John Arthur ’77 remembers a lot about Simpson College — such as selling organic food in Brenton Student Center (which was replaced by the Kent Center) as another meal option for students who were interested in healthier meals like he was. He also remembers being one of the final graduates from Simpson with a major in Earth sciences; the major was dropped from the curriculum in 1977.
But the most important memory he has of his college days in Indianola is that Simpson was the place where he developed his interest in geology.
Arthur came to Simpson as a physics major with an interest in pre-med. During his early years as an undergraduate he took a few geology classes and immediately latched on to the coursework and research — and he’s been doing it ever since.
Arthur moved to Tulsa, Okla. In 1979 in search of a career in the gas and oil industry during the oil boom. For six months he worked in uranium and coal mining before “moving into the petroleum side of things.” “It’s all geology and engineering,” Arthur said of his work with Axis Exploration. “I’ve spent 30 years discovering a delta system that is 2 ½ miles deep. That’s 30 years of drilling in southwest Oklahoma.”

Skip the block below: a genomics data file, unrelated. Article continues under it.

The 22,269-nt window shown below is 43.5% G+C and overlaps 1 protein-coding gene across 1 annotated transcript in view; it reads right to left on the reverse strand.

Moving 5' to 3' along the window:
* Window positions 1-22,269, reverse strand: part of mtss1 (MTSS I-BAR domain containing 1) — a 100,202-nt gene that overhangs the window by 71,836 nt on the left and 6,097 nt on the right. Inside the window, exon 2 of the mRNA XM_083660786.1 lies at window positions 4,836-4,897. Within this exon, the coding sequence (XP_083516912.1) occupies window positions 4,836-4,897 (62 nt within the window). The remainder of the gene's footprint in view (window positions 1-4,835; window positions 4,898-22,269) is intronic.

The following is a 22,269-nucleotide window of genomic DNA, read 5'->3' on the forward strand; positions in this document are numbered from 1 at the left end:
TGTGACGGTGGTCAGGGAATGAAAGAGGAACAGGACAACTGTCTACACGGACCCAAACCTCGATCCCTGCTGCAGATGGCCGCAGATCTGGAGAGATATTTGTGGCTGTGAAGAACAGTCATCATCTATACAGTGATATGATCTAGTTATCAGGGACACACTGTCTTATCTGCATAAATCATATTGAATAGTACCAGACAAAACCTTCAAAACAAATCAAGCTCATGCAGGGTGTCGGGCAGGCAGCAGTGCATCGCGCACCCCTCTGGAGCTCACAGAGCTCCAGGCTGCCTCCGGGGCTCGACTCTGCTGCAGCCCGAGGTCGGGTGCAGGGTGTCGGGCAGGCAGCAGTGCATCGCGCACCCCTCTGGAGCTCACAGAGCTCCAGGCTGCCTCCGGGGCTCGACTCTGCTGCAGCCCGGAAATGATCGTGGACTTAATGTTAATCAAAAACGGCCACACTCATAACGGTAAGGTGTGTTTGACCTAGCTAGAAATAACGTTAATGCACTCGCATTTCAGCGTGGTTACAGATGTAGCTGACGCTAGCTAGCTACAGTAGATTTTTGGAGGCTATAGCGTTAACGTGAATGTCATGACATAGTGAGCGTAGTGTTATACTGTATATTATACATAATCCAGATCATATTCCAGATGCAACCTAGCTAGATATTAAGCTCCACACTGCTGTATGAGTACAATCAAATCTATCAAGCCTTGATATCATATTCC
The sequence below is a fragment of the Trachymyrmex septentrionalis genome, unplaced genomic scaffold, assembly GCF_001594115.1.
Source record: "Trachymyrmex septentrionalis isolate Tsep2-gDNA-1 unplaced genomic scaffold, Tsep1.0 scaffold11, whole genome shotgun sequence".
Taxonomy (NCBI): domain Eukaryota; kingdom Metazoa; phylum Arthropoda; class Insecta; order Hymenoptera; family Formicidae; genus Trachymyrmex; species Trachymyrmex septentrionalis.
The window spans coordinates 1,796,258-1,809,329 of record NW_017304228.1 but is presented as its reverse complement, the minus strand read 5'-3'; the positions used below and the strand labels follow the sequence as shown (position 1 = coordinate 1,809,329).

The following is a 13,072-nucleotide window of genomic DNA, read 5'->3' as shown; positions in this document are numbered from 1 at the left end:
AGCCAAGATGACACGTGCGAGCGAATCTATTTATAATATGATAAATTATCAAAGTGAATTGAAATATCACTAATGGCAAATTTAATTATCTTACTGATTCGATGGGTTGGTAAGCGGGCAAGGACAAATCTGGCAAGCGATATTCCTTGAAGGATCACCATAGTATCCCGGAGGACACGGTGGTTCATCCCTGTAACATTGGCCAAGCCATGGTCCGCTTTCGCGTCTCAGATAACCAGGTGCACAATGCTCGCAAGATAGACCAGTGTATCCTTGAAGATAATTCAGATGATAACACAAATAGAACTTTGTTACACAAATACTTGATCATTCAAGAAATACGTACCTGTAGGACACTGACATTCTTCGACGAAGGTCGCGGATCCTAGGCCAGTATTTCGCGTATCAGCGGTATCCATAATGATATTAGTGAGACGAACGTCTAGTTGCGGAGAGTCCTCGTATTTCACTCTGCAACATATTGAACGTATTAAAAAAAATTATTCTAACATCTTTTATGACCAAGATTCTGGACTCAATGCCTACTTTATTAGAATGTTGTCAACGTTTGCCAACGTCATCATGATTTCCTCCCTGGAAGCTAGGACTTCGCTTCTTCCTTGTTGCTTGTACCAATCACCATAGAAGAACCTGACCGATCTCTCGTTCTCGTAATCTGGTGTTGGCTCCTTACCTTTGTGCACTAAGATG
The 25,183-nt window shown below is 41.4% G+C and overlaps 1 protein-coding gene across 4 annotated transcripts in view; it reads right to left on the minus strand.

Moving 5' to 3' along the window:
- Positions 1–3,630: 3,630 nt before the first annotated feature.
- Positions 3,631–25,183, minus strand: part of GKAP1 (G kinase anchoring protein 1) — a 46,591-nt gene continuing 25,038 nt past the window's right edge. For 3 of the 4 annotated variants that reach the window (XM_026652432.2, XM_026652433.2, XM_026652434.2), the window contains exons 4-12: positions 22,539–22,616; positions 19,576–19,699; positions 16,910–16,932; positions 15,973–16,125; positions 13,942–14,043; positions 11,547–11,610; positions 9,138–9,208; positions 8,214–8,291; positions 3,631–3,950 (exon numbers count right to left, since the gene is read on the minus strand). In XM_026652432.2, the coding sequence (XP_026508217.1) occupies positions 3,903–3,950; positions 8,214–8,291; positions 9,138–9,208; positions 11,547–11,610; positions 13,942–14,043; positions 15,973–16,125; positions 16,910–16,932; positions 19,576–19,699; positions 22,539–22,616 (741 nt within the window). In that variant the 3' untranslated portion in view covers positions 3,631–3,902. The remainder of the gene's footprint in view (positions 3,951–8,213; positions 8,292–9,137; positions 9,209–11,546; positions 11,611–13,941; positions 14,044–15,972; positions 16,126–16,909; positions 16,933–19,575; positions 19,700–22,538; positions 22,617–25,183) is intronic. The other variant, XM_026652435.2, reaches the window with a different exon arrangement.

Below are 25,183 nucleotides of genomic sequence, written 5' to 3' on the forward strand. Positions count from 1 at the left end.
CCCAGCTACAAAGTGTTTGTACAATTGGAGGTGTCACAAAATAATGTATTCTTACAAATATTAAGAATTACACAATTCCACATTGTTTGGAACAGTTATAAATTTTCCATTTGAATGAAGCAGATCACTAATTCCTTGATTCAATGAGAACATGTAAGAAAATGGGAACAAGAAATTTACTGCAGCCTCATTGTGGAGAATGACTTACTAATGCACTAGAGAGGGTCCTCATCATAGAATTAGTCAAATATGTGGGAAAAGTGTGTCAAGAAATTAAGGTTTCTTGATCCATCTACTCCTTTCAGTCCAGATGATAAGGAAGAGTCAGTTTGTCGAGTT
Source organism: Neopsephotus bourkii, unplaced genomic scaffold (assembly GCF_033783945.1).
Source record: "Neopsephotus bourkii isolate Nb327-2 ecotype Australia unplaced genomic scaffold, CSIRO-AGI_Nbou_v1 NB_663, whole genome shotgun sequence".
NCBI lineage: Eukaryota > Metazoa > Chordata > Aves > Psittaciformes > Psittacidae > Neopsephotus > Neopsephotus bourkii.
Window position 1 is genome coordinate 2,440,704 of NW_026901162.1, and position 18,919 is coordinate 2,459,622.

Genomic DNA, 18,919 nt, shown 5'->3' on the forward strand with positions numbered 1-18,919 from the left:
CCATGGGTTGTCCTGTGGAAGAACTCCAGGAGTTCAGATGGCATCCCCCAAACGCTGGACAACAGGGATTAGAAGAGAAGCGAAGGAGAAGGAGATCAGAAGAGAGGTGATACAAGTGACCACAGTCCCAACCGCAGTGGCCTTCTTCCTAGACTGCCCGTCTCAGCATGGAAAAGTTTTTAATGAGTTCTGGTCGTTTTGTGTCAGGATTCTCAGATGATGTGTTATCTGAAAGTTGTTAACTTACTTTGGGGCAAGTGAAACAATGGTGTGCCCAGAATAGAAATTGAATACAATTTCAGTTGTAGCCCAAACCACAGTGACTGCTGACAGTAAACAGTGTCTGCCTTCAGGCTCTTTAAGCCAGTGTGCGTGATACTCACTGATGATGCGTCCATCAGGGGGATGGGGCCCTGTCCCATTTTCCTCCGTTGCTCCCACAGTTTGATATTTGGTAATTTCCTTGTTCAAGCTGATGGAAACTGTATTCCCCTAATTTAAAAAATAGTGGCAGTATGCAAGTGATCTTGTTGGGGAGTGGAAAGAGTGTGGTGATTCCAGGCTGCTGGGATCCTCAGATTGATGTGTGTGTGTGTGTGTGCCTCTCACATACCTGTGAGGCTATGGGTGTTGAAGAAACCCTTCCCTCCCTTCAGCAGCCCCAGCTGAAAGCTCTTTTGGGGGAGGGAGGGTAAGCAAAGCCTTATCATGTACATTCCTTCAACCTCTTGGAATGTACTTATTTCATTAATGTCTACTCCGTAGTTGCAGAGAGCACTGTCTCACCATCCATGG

He now serves as senior staff geologist for the Apache Corporation.
Arthur’s drilling experience in Oklahoma has spanned more than 800 wells in multiple counties. The research is still the same, but Arthur says the technology has changed drastically over the past five years.
“We have log libraries that contain all of the information on every well drilled,” he said. “We are able to calculate how much porosity there is before we decide to drill.”
Arthur believes the nation should become less dependent on foreign oil. “If we keep our minds sharp then we’ll keep evolving into something totally different from when we started,” he said. “It’s about doing things morally right and doing business correctly.”